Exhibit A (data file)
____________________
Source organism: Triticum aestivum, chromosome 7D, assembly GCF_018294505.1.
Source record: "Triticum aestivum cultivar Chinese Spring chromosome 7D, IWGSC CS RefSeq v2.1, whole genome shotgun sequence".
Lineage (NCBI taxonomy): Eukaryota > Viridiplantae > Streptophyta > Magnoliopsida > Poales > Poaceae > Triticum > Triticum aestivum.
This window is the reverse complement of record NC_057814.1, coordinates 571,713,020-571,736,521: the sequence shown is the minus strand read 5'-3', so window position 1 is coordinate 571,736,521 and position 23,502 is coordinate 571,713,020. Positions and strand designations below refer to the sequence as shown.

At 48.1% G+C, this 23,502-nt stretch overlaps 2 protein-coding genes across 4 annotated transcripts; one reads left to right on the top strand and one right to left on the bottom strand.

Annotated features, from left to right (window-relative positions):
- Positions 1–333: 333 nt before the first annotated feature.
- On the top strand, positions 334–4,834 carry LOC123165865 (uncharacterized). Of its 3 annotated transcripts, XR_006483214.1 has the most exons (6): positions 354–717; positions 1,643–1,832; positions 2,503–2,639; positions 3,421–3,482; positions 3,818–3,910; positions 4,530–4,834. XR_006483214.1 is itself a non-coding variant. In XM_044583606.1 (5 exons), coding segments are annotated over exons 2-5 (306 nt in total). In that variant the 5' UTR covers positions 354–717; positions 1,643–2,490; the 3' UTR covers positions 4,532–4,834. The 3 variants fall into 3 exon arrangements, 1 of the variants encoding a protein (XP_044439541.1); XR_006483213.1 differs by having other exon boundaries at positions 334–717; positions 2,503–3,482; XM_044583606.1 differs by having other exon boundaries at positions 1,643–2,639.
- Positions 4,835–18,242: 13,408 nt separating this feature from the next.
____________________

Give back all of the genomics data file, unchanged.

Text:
Source organism: Triticum aestivum, chromosome 7D, assembly GCF_018294505.1.
Source record: "Triticum aestivum cultivar Chinese Spring chromosome 7D, IWGSC CS RefSeq v2.1, whole genome shotgun sequence".
Lineage (NCBI taxonomy): Eukaryota > Viridiplantae > Streptophyta > Magnoliopsida > Poales > Poaceae > Triticum > Triticum aestivum.
This window is the reverse complement of record NC_057814.1, coordinates 571,713,020-571,736,521: the sequence shown is the minus strand read 5'-3', so window position 1 is coordinate 571,736,521 and position 23,502 is coordinate 571,713,020. Positions and strand designations below refer to the sequence as shown.

At 48.1% G+C, this 23,502-nt stretch overlaps 2 protein-coding genes across 4 annotated transcripts; one reads left to right on the top strand and one right to left on the bottom strand.

Annotated features, from left to right (window-relative positions):
- Positions 1–333: 333 nt before the first annotated feature.
- On the top strand, positions 334–4,834 carry LOC123165865 (uncharacterized). Of its 3 annotated transcripts, XR_006483214.1 has the most exons (6): positions 354–717; positions 1,643–1,832; positions 2,503–2,639; positions 3,421–3,482; positions 3,818–3,910; positions 4,530–4,834. XR_006483214.1 is itself a non-coding variant. In XM_044583606.1 (5 exons), coding segments are annotated over exons 2-5 (306 nt in total). In that variant the 5' UTR covers positions 354–717; positions 1,643–2,490; the 3' UTR covers positions 4,532–4,834. The 3 variants fall into 3 exon arrangements, 1 of the variants encoding a protein (XP_044439541.1); XR_006483213.1 differs by having other exon boundaries at positions 334–717; positions 2,503–3,482; XM_044583606.1 differs by having other exon boundaries at positions 1,643–2,639.
- Positions 4,835–18,242: 13,408 nt separating this feature from the next.